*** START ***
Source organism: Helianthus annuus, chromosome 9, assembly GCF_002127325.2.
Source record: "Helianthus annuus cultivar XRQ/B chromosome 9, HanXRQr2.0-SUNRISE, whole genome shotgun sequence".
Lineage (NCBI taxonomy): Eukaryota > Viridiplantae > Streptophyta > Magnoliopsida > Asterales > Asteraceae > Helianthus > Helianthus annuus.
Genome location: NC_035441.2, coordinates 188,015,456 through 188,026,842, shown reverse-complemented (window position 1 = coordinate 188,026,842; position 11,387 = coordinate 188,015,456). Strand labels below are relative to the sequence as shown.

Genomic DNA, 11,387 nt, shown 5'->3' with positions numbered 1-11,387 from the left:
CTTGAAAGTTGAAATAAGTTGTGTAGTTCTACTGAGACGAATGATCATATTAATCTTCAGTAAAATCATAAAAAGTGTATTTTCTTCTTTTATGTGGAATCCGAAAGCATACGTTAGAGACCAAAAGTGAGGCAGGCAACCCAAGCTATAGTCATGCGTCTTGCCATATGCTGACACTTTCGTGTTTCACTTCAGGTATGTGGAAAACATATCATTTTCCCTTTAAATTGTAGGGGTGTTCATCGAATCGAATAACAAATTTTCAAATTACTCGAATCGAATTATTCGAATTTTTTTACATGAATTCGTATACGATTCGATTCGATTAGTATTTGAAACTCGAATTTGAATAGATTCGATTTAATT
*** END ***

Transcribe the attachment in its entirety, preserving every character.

Source organism: Helianthus annuus, chromosome 9, assembly GCF_002127325.2.
Source record: "Helianthus annuus cultivar XRQ/B chromosome 9, HanXRQr2.0-SUNRISE, whole genome shotgun sequence".
Lineage (NCBI taxonomy): Eukaryota > Viridiplantae > Streptophyta > Magnoliopsida > Asterales > Asteraceae > Helianthus > Helianthus annuus.
Genome location: NC_035441.2, coordinates 188,015,456 through 188,026,842, shown reverse-complemented (window position 1 = coordinate 188,026,842; position 11,387 = coordinate 188,015,456). Strand labels below are relative to the sequence as shown.

Genomic DNA, 11,387 nt, shown 5'->3' with positions numbered 1-11,387 from the left:
CTTGAAAGTTGAAATAAGTTGTGTAGTTCTACTGAGACGAATGATCATATTAATCTTCAGTAAAATCATAAAAAGTGTATTTTCTTCTTTTATGTGGAATCCGAAAGCATACGTTAGAGACCAAAAGTGAGGCAGGCAACCCAAGCTATAGTCATGCGTCTTGCCATATGCTGACACTTTCGTGTTTCACTTCAGGTATGTGGAAAACATATCATTTTCCCTTTAAATTGTAGGGGTGTTCATCGAATCGAATAACAAATTTTCAAATTACTCGAATCGAATTATTCGAATTTTTTTACATGAATTCGTATACGATTCGATTCGATTAGTATTTGAAACTCGAATTTGAATAGATTCGATTTAATT